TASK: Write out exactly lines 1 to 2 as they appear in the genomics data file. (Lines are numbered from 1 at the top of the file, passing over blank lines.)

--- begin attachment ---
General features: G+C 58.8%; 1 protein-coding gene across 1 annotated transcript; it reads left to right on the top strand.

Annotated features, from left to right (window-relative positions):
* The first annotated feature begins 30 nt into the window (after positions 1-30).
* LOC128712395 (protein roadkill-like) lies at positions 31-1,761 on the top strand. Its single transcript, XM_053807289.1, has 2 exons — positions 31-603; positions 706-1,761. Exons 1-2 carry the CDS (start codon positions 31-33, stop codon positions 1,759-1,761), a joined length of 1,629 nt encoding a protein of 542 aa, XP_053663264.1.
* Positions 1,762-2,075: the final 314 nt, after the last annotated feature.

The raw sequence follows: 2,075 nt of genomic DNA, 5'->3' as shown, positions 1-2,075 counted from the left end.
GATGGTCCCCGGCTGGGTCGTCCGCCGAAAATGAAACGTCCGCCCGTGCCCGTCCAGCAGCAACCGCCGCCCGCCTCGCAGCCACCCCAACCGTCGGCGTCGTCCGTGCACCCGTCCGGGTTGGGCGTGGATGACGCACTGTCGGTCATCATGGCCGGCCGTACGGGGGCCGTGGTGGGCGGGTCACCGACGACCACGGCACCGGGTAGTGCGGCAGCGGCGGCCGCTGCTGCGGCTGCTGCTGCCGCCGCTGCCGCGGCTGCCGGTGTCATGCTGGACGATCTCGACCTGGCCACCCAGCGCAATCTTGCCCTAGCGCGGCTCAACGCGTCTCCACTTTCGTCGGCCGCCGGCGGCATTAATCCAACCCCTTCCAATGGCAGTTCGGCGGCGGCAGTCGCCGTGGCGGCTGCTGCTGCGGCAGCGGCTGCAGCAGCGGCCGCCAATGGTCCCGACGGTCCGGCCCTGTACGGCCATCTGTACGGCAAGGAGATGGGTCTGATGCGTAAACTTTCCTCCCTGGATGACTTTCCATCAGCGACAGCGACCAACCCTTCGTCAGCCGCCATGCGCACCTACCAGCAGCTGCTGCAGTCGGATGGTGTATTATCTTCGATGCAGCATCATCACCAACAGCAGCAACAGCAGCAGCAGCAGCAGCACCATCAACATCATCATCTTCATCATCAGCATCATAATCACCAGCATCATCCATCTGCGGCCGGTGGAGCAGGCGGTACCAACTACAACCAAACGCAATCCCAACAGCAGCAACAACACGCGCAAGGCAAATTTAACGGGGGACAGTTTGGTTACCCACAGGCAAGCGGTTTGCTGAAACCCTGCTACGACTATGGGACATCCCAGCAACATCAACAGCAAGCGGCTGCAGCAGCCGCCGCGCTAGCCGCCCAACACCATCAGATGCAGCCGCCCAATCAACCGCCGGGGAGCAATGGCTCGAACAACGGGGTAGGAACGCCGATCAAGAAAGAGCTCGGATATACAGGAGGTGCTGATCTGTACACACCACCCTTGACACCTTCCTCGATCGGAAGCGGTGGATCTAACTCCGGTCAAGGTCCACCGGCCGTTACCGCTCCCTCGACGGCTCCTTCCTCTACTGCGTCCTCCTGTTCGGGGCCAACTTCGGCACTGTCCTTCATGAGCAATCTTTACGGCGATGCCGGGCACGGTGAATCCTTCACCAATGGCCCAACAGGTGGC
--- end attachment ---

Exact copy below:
General features: G+C 58.8%; 1 protein-coding gene across 1 annotated transcript; it reads left to right on the top strand.

Annotated features, from left to right (window-relative positions):